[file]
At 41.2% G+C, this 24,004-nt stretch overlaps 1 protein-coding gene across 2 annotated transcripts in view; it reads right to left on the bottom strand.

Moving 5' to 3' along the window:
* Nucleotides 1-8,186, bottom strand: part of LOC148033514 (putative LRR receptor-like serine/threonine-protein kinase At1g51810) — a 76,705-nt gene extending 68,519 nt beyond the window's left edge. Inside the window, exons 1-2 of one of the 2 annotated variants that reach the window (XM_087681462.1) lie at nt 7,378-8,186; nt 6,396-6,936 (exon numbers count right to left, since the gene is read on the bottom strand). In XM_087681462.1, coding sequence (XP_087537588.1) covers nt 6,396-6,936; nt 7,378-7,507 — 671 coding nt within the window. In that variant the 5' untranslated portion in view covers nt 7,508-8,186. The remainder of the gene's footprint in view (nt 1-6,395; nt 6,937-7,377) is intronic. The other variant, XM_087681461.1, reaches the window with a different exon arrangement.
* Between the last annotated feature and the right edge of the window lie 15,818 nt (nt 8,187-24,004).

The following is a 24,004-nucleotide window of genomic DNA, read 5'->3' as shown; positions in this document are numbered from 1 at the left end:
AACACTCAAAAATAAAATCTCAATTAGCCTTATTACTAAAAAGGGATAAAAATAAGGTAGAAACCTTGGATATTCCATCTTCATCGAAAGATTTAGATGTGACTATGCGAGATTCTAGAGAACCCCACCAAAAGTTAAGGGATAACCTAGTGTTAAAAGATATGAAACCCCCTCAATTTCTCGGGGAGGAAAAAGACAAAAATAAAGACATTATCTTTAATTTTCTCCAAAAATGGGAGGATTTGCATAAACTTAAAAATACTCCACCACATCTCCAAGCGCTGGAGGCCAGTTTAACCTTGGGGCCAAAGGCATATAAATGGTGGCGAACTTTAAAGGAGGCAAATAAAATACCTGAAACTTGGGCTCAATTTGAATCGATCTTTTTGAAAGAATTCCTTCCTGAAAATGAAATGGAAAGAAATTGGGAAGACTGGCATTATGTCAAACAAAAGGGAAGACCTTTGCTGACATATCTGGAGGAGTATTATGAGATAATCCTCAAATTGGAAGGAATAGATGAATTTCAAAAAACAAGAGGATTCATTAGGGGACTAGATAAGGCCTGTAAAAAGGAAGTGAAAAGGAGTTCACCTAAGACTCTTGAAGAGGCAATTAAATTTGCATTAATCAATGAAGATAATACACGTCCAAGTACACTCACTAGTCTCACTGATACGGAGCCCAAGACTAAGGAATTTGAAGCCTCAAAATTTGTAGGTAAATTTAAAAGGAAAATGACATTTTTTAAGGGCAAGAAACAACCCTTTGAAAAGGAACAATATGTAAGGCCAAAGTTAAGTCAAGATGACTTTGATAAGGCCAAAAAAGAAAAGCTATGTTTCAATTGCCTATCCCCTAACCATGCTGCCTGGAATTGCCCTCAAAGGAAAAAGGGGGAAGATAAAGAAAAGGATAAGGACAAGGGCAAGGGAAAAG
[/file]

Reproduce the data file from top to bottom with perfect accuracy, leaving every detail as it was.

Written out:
At 41.2% G+C, this 24,004-nt stretch overlaps 1 protein-coding gene across 2 annotated transcripts in view; it reads right to left on the bottom strand.

Moving 5' to 3' along the window:
* Nucleotides 1-8,186, bottom strand: part of LOC148033514 (putative LRR receptor-like serine/threonine-protein kinase At1g51810) — a 76,705-nt gene extending 68,519 nt beyond the window's left edge. Inside the window, exons 1-2 of one of the 2 annotated variants that reach the window (XM_087681462.1) lie at nt 7,378-8,186; nt 6,396-6,936 (exon numbers count right to left, since the gene is read on the bottom strand). In XM_087681462.1, coding sequence (XP_087537588.1) covers nt 6,396-6,936; nt 7,378-7,507 — 671 coding nt within the window. In that variant the 5' untranslated portion in view covers nt 7,508-8,186. The remainder of the gene's footprint in view (nt 1-6,395; nt 6,937-7,377) is intronic. The other variant, XM_087681461.1, reaches the window with a different exon arrangement.
* Between the last annotated feature and the right edge of the window lie 15,818 nt (nt 8,187-24,004).

The following is a 24,004-nucleotide window of genomic DNA, read 5'->3' as shown; positions in this document are numbered from 1 at the left end:
AACACTCAAAAATAAAATCTCAATTAGCCTTATTACTAAAAAGGGATAAAAATAAGGTAGAAACCTTGGATATTCCATCTTCATCGAAAGATTTAGATGTGACTATGCGAGATTCTAGAGAACCCCACCAAAAGTTAAGGGATAACCTAGTGTTAAAAGATATGAAACCCCCTCAATTTCTCGGGGAGGAAAAAGACAAAAATAAAGACATTATCTTTAATTTTCTCCAAAAATGGGAGGATTTGCATAAACTTAAAAATACTCCACCACATCTCCAAGCGCTGGAGGCCAGTTTAACCTTGGGGCCAAAGGCATATAAATGGTGGCGAACTTTAAAGGAGGCAAATAAAATACCTGAAACTTGGGCTCAATTTGAATCGATCTTTTTGAAAGAATTCCTTCCTGAAAATGAAATGGAAAGAAATTGGGAAGACTGGCATTATGTCAAACAAAAGGGAAGACCTTTGCTGACATATCTGGAGGAGTATTATGAGATAATCCTCAAATTGGAAGGAATAGATGAATTTCAAAAAACAAGAGGATTCATTAGGGGACTAGATAAGGCCTGTAAAAAGGAAGTGAAAAGGAGTTCACCTAAGACTCTTGAAGAGGCAATTAAATTTGCATTAATCAATGAAGATAATACACGTCCAAGTACACTCACTAGTCTCACTGATACGGAGCCCAAGACTAAGGAATTTGAAGCCTCAAAATTTGTAGGTAAATTTAAAAGGAAAATGACATTTTTTAAGGGCAAGAAACAACCCTTTGAAAAGGAACAATATGTAAGGCCAAAGTTAAGTCAAGATGACTTTGATAAGGCCAAAAAAGAAAAGCTATGTTTCAATTGCCTATCCCCTAACCATGCTGCCTGGAATTGCCCTCAAAGGAAAAAGGGGGAAGATAAAGAAAAGGATAAGGACAAGGGCAAGGGAAAAG